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Advantages and Disadvantages of Valve Actuators
Listed on Feb 07,2019
By Admin
A valve actuator is the mechanism for opening and closing a valve. Manually operated valves require someone in attendance to adjust them using a direct or geared mechanism attached to the valve stem. Power-operated actuators, using air pressure, hydraulic pressure or electricity, allow a valve to be adjusted remotely, or allow rapid operation of large valves.

These valve actuators may be the final elements of an automatic control loop which automatically regulates some flow, level or other process. Actuators may be only to open and close the valve, or may allow intermediate positioning; some valve actuators include switches or other ways to remotely indicate the position of the valve.

Valve Actuators
Advantages and Disadvantages of Valve Actuators like Spring and diaphragm Actuators, Pneumatic piston Actuators, Electric Actuators, Hydraulic Actuators.

Spring and diaphragm Actuators
Spring and diaphragm pneumatic actuators can be “direct-acting”, meaning that air to the diaphragm casing pushes the actuator stem downward. This “air-to-close” action compresses the spring, which in turn pushes the actuator stem back up when the supply pressure is decreased or lost.

Additionally, spring and diaphragm pneumatic actuators can be “reverse-acting”, meaning that air to the diaphragm casing causes the actuator stem to move upward. This “air-to-open” action compresses the spring, which in turn causes the actuator stem to move downward when supply pressure is decreased.

-- Lowest cost
-- Ability to throttle without positioner Simplicity
-- Inherent failure-mode action
-- Low supply-pressure requirement
-- Adjust ability to varying conditions
-- Ease of maintenance

-- Limited output capability
-- Large size and weight

High-pressure spring and diaphragm Actuators
Spring-based actuators hold back a spring. Once the command was sent to the valve, or power is lost, the spring is released, then it will operate the valve.

-- Compact, light weight
-- No spring adjustment needed
-- Costly cast components not needed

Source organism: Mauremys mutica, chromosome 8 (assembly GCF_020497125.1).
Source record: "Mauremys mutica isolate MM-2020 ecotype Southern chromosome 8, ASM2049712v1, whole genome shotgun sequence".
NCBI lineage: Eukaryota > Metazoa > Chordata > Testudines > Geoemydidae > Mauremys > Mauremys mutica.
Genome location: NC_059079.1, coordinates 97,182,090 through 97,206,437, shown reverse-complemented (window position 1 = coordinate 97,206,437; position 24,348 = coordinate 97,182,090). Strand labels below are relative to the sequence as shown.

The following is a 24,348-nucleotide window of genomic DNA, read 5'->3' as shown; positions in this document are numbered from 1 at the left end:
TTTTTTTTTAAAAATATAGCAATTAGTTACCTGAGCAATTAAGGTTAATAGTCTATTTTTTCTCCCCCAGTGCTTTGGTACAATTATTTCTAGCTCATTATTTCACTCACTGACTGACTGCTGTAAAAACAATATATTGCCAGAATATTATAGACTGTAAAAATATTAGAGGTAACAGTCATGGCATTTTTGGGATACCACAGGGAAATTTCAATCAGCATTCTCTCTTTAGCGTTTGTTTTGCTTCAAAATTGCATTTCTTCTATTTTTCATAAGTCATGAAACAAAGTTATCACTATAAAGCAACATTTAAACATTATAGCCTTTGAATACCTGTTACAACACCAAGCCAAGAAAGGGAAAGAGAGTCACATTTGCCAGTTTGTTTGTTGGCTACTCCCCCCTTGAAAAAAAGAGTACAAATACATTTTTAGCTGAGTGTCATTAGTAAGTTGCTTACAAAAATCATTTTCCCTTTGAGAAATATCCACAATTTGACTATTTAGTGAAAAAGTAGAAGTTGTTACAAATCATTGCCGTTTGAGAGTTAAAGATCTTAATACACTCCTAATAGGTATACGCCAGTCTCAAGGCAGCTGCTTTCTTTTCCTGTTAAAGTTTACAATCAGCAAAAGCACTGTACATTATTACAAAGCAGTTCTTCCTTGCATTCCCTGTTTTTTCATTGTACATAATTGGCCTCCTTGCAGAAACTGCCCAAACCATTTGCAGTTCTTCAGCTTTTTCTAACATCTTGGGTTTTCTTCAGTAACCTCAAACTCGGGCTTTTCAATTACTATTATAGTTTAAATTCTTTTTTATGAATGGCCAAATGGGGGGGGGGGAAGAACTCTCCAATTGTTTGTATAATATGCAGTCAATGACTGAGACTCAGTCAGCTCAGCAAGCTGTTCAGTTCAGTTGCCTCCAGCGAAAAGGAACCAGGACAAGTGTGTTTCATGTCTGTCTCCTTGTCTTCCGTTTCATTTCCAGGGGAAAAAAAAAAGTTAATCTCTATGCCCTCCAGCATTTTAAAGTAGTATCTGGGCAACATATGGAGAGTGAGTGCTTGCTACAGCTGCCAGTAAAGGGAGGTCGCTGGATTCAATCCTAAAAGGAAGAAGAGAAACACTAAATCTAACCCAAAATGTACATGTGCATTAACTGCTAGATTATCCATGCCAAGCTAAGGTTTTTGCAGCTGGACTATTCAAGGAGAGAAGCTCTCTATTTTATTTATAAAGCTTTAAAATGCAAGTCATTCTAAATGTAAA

-- Inherent fall-safe action
-- No dynamic stem seals or traditional stem connector block
-- Design can include integral accessories

Requires high supply pressure 40 psig (2.8 bars) or higher
Positioner required for throttling

Pneumatic piston Actuators
A pneumatic control valve actuator converts energy (typically in the form of compressed air) into mechanical motion. The motion can be rotary or linear, depending on the type of actuator.

A Pneumatic actuator mainly consists of a piston which develops the motive power. It keeps the air in the upper portion of the cylinder, allowing air pressure to force the diaphragm or piston to move the valve stem or rotate the valve control element.

-- High force or torque capability
-- Compact, light weight
-- Adaptable to high ambient temperatures
-- Fast stroking speed
-- Relatively high actuator stiffness

-- Fall-safe requires accessories or addition of a spring
-- Positioner required for throttling
-- Higher cost
-- High supply-pressure requirement

Electric motor Actuators
An electric actuator is powered by a motor that converts electrical energy into mechanical torque. The electrical energy is used to actuate equipment such as multi-turn valves.

-- Compact
-- Very high stiffness
-- High output capability
-- Supply pressure piping not required

-- High cost
-- Lack of fail-safe action
-- Limited duty cycle
-- Slow stroking speed

Electro-Hydraulic Actuators
Hydraulic systems work because of Pascal’s law, which states that an increase of pressure in any part of a confined fluid causes an equal increase of pressure throughout the container. If force is applied to one part of a hydraulic system, it travels through the hydraulic fluid to the rest of the system.

-- High output capability
-- High actuator stiffness
-- Excellent throttling ability
-- Fast stroking speed

-- High cost
-- Complexity and maintenance difficulty
-- Fail-safe action only with accessories






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